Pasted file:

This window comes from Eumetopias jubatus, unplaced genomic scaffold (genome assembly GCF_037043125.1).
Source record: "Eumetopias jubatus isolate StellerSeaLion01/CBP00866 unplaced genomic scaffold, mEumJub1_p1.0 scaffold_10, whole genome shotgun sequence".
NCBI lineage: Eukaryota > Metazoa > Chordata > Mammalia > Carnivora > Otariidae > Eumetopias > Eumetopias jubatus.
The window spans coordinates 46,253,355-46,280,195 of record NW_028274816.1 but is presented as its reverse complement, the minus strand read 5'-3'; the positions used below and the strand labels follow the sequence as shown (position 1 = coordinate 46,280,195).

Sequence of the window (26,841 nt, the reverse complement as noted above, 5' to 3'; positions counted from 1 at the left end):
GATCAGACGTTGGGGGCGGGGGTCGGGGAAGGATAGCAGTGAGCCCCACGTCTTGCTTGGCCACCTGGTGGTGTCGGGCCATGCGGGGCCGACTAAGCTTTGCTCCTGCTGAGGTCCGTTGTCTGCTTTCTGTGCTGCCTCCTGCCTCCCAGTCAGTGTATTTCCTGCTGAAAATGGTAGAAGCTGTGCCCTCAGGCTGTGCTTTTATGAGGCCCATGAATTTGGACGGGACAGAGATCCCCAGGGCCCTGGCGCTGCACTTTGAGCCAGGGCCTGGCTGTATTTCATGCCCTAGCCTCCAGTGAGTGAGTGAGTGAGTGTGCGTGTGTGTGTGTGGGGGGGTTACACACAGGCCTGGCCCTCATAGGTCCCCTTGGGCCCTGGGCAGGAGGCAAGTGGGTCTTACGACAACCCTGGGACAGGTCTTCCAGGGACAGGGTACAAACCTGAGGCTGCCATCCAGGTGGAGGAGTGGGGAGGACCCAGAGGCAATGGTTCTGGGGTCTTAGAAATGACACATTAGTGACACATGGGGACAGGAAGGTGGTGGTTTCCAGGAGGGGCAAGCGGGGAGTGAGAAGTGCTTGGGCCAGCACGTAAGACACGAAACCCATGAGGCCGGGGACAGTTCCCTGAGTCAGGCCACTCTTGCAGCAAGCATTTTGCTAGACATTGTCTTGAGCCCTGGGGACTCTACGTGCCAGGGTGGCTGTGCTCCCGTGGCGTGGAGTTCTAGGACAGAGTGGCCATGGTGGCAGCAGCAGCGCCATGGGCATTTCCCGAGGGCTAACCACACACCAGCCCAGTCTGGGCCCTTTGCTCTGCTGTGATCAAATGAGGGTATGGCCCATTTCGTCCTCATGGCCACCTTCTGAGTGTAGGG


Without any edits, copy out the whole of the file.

This window comes from Eumetopias jubatus, unplaced genomic scaffold (genome assembly GCF_037043125.1).
Source record: "Eumetopias jubatus isolate StellerSeaLion01/CBP00866 unplaced genomic scaffold, mEumJub1_p1.0 scaffold_10, whole genome shotgun sequence".
NCBI lineage: Eukaryota > Metazoa > Chordata > Mammalia > Carnivora > Otariidae > Eumetopias > Eumetopias jubatus.
The window spans coordinates 46,253,355-46,280,195 of record NW_028274816.1 but is presented as its reverse complement, the minus strand read 5'-3'; the positions used below and the strand labels follow the sequence as shown (position 1 = coordinate 46,280,195).

Sequence of the window (26,841 nt, the reverse complement as noted above, 5' to 3'; positions counted from 1 at the left end):
GATCAGACGTTGGGGGCGGGGGTCGGGGAAGGATAGCAGTGAGCCCCACGTCTTGCTTGGCCACCTGGTGGTGTCGGGCCATGCGGGGCCGACTAAGCTTTGCTCCTGCTGAGGTCCGTTGTCTGCTTTCTGTGCTGCCTCCTGCCTCCCAGTCAGTGTATTTCCTGCTGAAAATGGTAGAAGCTGTGCCCTCAGGCTGTGCTTTTATGAGGCCCATGAATTTGGACGGGACAGAGATCCCCAGGGCCCTGGCGCTGCACTTTGAGCCAGGGCCTGGCTGTATTTCATGCCCTAGCCTCCAGTGAGTGAGTGAGTGAGTGTGCGTGTGTGTGTGTGGGGGGGTTACACACAGGCCTGGCCCTCATAGGTCCCCTTGGGCCCTGGGCAGGAGGCAAGTGGGTCTTACGACAACCCTGGGACAGGTCTTCCAGGGACAGGGTACAAACCTGAGGCTGCCATCCAGGTGGAGGAGTGGGGAGGACCCAGAGGCAATGGTTCTGGGGTCTTAGAAATGACACATTAGTGACACATGGGGACAGGAAGGTGGTGGTTTCCAGGAGGGGCAAGCGGGGAGTGAGAAGTGCTTGGGCCAGCACGTAAGACACGAAACCCATGAGGCCGGGGACAGTTCCCTGAGTCAGGCCACTCTTGCAGCAAGCATTTTGCTAGACATTGTCTTGAGCCCTGGGGACTCTACGTGCCAGGGTGGCTGTGCTCCCGTGGCGTGGAGTTCTAGGACAGAGTGGCCATGGTGGCAGCAGCAGCGCCATGGGCATTTCCCGAGGGCTAACCACACACCAGCCCAGTCTGGGCCCTTTGCTCTGCTGTGATCAAATGAGGGTATGGCCCATTTCGTCCTCATGGCCACCTTCTGAGTGTAGGG